When planning great stuff for young people, it helps to first consider your needs, aims and objectives. Then work out the methods you’ll use, the opportunities you’ll offer and how you’ll actually put your plan into action.
Before you start any planning, it’s best to read the First Steps article, to help consider attitudes, opportunities and diversity.
If young people are going to get involved in your project, group, event or activity, they’ll want to see a clear purpose. Think about how you can communicate this. It might be something personal – like learning new skills or meeting new people. Or it may be an opportunity for them to improve their local community. (It’s also OK if the purpose is simply to have fun!).
“We don’t hide under the fact that you’re making a big social impact. Once you focus on why you’re doing something, people are more attracted to do it” – Lizzie, Oaktree Foundation.
To help you explain your purpose, work out your needs, aims and objectives. These are the first three parts of a NAOMIE planning framework.
This is one way to help plan a project, event or activity. NAOMIE stands for:
are the reasons why you’re doing what you’re doing. What is the need, or gap you are trying to address, or issue you are trying to solve? (What does your organisation need? What do young people need?).
are the outcomes you hope to achieve by involving young people. Aims should be clear and realistic.
show what needs to happen to achieve the aims. Again, these should be clear and realistic.
are the opportunities you will you offer and the resources will you need (i.e. staff/volunteers, skills, materials, funding/budget).
is how you will actually put your plan into action, and what your timeline and deadlines are.
is how you find out if you’ve been successful.
Here’s a quick example:
In creating your framework, you’ll need to identify the opportunities you want to offer. The best projects, events and programs that involve young people are ones that:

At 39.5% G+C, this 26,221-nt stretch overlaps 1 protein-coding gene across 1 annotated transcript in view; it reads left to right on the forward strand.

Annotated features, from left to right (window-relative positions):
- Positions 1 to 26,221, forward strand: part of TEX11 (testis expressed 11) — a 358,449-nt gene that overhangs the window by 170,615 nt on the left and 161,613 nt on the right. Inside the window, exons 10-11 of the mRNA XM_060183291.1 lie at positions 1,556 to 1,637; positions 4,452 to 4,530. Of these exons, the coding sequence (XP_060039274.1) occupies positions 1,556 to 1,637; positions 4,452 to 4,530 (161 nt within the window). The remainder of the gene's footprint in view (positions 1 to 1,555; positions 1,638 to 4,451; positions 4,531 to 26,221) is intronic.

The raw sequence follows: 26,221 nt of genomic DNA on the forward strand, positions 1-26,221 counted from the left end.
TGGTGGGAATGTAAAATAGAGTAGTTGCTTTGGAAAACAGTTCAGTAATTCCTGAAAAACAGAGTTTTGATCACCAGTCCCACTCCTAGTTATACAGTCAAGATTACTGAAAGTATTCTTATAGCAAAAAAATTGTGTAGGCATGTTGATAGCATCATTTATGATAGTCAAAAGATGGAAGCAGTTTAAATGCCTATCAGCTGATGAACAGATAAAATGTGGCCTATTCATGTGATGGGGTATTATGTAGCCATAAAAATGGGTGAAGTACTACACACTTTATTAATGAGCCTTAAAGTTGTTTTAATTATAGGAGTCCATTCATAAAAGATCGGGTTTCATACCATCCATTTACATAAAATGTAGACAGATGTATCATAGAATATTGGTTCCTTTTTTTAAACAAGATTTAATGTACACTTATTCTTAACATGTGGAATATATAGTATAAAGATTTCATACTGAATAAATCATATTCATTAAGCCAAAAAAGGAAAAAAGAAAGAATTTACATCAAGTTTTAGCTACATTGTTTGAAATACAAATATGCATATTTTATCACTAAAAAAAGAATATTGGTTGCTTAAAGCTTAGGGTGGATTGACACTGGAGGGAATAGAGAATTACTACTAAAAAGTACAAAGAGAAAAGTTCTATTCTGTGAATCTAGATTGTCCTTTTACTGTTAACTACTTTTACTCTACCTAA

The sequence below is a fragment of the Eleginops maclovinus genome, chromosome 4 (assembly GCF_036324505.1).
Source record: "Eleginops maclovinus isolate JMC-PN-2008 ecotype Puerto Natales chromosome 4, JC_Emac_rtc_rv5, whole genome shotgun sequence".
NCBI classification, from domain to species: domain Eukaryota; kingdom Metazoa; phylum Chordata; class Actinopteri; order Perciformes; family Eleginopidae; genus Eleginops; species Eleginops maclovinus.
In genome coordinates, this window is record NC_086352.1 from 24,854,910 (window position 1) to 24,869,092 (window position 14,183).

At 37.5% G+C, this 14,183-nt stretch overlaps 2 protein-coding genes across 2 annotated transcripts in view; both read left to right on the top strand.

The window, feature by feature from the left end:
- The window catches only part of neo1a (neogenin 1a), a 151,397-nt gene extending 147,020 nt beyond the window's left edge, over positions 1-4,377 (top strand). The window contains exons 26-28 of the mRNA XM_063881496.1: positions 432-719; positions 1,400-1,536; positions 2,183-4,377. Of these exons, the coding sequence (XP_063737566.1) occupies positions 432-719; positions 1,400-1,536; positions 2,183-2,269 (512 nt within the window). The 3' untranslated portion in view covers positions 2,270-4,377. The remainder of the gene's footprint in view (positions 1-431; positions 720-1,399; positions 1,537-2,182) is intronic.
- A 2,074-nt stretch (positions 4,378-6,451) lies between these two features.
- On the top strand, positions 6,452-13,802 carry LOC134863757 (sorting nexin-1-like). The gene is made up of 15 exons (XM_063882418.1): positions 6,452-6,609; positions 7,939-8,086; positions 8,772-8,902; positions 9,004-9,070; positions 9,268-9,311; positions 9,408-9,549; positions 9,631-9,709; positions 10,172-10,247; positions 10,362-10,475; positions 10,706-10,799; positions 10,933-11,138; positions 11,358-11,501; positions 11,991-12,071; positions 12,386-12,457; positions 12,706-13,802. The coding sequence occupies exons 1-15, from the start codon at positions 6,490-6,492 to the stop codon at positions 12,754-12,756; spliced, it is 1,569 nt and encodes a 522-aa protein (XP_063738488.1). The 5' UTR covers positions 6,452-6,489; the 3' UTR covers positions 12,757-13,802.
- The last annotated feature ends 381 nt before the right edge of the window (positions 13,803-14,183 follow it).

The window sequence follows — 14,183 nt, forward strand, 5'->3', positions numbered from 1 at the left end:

Whether you’re offering informal or formal opportunities, they should:
Effective youth programs:
To make an activity or project really enjoyable, build in opportunities for:
For some ideas of different opportunities you can offer, read the Ways to involve young people article.
Involving young people in your planning right from the start – will help you identify opportunities that are engaging and accessible for other young people. Seek and encourage diverse groups to get involved. Try to get young people interested from as many different backgrounds and as possible, especially those who you might not have involved before.
It’s important to recognise that there a number of different barriers that might prevent young people from participating in any opportunity you offer. Read the How to really support young people article to learn how to remove these barriers.
Want to make your group or organisation ‘youth-friendly’? Here are some tips from youth-led organisations:
If you need some support in your planning, connect with groups and organisations who are already working with young people. Identify opportunities to partner with other groups so you can share skills and pool resources and expertise. Your local youth services will be a great place to start – just remember that that they are there to support, not to do their job for you.
What you can do now
After planning great stuff for young people, you’ll want to think about how you can get young people interested in what you…